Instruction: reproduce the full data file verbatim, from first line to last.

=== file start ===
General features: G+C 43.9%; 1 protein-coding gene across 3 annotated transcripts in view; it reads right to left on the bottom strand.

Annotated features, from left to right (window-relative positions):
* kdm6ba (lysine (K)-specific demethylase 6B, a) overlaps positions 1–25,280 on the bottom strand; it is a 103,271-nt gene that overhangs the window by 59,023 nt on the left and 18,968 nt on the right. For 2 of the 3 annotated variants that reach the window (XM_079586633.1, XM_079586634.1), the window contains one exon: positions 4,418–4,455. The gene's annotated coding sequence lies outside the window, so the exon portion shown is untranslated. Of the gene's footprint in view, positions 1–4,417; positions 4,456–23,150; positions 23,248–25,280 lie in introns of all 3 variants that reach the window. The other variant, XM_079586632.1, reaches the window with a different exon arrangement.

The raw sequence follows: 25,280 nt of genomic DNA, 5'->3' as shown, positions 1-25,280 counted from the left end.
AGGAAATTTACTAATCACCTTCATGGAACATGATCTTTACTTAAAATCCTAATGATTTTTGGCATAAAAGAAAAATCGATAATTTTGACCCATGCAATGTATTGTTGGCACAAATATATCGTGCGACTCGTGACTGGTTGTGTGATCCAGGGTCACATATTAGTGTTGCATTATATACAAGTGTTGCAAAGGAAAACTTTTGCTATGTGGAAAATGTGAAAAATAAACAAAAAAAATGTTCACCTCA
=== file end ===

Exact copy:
General features: G+C 43.9%; 1 protein-coding gene across 3 annotated transcripts in view; it reads right to left on the bottom strand.

Annotated features, from left to right (window-relative positions):
* kdm6ba (lysine (K)-specific demethylase 6B, a) overlaps positions 1–25,280 on the bottom strand; it is a 103,271-nt gene that overhangs the window by 59,023 nt on the left and 18,968 nt on the right. For 2 of the 3 annotated variants that reach the window (XM_079586633.1, XM_079586634.1), the window contains one exon: positions 4,418–4,455. The gene's annotated coding sequence lies outside the window, so the exon portion shown is untranslated. Of the gene's footprint in view, positions 1–4,417; positions 4,456–23,150; positions 23,248–25,280 lie in introns of all 3 variants that reach the window. The other variant, XM_079586632.1, reaches the window with a different exon arrangement.

The raw sequence follows: 25,280 nt of genomic DNA, 5'->3' as shown, positions 1-25,280 counted from the left end.
AGGAAATTTACTAATCACCTTCATGGAACATGATCTTTACTTAAAATCCTAATGATTTTTGGCATAAAAGAAAAATCGATAATTTTGACCCATGCAATGTATTGTTGGCACAAATATATCGTGCGACTCGTGACTGGTTGTGTGATCCAGGGTCACATATTAGTGTTGCATTATATACAAGTGTTGCAAAGGAAAACTTTTGCTATGTGGAAAATGTGAAAAATAAACAAAAAAAATGTTCACCTCA